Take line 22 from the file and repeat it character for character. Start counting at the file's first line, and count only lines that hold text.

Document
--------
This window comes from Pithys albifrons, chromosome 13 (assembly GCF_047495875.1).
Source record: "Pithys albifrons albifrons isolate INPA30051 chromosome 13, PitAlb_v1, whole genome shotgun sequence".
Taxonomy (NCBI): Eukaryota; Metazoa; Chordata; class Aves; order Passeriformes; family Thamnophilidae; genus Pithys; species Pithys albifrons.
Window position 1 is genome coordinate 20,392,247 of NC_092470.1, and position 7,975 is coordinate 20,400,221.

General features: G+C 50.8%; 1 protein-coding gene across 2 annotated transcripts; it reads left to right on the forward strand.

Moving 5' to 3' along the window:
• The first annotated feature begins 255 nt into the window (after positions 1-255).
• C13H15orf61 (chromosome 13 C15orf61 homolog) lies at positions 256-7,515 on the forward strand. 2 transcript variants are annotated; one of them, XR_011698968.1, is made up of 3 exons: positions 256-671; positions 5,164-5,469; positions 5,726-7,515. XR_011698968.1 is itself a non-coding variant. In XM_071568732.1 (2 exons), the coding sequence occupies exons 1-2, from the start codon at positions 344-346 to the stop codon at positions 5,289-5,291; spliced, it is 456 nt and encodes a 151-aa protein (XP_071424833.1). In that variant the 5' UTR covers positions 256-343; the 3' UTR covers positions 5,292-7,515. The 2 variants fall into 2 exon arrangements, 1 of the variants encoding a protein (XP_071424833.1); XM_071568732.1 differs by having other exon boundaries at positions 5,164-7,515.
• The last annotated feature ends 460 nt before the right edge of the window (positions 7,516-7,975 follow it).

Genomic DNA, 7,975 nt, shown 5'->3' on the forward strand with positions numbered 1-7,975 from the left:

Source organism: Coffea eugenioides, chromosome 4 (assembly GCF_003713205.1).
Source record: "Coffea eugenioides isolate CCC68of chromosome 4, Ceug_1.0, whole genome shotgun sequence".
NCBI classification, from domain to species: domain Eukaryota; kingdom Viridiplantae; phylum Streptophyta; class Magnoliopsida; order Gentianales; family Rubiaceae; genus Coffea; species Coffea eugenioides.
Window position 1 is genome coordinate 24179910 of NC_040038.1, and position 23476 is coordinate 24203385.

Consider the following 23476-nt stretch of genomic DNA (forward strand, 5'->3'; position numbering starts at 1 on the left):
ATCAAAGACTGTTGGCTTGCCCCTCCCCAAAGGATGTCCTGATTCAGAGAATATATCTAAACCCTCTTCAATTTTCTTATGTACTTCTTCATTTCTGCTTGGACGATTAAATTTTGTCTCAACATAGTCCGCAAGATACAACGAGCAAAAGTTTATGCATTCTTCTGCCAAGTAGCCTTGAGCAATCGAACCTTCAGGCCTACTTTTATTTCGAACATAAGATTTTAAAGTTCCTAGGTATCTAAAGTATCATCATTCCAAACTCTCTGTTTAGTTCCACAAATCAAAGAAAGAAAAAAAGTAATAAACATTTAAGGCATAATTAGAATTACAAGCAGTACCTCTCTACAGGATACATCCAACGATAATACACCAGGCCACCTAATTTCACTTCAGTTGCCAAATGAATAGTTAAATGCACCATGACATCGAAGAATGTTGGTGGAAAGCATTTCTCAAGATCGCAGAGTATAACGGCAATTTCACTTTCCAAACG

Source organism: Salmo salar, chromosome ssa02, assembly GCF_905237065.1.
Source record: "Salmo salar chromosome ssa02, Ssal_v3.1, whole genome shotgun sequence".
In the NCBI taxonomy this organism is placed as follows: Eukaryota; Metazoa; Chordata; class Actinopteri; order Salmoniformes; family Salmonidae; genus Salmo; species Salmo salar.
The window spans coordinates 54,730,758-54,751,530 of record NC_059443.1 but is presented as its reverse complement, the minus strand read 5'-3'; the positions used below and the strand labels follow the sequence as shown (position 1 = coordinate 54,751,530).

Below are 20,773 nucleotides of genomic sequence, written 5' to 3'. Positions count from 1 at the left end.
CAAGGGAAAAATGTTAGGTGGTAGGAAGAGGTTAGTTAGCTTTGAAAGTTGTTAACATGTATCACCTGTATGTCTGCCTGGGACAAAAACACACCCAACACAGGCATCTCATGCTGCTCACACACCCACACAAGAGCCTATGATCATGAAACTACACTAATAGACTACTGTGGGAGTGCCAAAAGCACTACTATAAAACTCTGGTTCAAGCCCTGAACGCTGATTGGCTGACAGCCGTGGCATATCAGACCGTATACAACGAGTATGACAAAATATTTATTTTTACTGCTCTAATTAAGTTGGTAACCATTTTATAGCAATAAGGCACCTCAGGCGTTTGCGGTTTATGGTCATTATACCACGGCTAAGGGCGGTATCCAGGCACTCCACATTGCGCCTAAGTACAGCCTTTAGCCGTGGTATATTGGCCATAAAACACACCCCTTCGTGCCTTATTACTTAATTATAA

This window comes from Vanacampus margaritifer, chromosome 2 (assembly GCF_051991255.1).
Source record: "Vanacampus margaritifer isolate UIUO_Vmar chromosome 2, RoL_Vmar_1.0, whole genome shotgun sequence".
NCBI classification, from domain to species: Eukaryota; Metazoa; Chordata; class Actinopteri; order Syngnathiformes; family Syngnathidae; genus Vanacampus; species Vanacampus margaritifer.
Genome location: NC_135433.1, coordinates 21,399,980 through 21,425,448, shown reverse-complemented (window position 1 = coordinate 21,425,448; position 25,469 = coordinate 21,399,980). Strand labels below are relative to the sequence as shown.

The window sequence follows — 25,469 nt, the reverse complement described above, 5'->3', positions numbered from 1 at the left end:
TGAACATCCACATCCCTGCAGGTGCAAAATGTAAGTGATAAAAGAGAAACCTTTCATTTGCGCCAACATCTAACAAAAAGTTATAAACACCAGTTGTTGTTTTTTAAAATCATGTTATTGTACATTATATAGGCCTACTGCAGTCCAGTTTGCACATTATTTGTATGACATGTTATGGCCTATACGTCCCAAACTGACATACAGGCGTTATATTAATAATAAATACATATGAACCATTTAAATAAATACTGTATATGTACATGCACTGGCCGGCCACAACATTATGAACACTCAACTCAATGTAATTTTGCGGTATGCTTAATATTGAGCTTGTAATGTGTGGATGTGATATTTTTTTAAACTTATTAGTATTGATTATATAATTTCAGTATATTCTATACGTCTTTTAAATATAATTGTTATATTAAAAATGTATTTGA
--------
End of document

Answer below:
CAAGGGAAAAATGTTAGGTGGTAGGAAGAGGTTAGTTAGCTTTGAAAGTTGTTAACATGTATCACCTGTATGTCTGCCTGGGACAAAAACACACCCAACACAGGCATCTCATGCTGCTCACACACCCACACAAGAGCCTATGATCATGAAACTACACTAATAGACTACTGTGGGAGTGCCAAAAGCACTACTATAAAACTCTGGTTCAAGCCCTGAACGCTGATTGGCTGACAGCCGTGGCATATCAGACCGTATACAACGAGTATGACAAAATATTTATTTTTACTGCTCTAATTAAGTTGGTAACCATTTTATAGCAATAAGGCACCTCAGGCGTTTGCGGTTTATGGTCATTATACCACGGCTAAGGGCGGTATCCAGGCACTCCACATTGCGCCTAAGTACAGCCTTTAGCCGTGGTATATTGGCCATAAAACACACCCCTTCGTGCCTTATTACTTAATTATAA